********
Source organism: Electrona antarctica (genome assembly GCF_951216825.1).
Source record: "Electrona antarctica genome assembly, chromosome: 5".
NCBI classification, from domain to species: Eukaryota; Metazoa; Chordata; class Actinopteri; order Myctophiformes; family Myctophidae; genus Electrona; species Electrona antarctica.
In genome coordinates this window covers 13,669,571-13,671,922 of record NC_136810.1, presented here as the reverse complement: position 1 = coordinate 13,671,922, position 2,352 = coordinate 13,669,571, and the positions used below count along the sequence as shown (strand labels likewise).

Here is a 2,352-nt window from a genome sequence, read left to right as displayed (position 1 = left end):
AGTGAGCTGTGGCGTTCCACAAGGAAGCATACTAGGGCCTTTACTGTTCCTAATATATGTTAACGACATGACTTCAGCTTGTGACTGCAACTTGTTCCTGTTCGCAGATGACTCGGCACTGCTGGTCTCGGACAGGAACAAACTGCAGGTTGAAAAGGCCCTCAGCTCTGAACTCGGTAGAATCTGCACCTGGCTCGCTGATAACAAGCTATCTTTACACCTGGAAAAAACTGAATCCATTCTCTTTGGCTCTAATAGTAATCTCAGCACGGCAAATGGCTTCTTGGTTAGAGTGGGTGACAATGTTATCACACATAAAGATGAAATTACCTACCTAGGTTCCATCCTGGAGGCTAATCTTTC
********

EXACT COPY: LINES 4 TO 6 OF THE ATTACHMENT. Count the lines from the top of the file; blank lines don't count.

In genome coordinates this window covers 13,669,571-13,671,922 of record NC_136810.1, presented here as the reverse complement: position 1 = coordinate 13,671,922, position 2,352 = coordinate 13,669,571, and the positions used below count along the sequence as shown (strand labels likewise).

Here is a 2,352-nt window from a genome sequence, read left to right as displayed (position 1 = left end):
AGTGAGCTGTGGCGTTCCACAAGGAAGCATACTAGGGCCTTTACTGTTCCTAATATATGTTAACGACATGACTTCAGCTTGTGACTGCAACTTGTTCCTGTTCGCAGATGACTCGGCACTGCTGGTCTCGGACAGGAACAAACTGCAGGTTGAAAAGGCCCTCAGCTCTGAACTCGGTAGAATCTGCACCTGGCTCGCTGATAACAAGCTATCTTTACACCTGGAAAAAACTGAATCCATTCTCTTTGGCTCTAATAGTAATCTCAGCACGGCAAATGGCTTCTTGGTTAGAGTGGGTGACAATGTTATCACACATAAAGATGAAATTACCTACCTAGGTTCCATCCTGGAGGCTAATCTTTC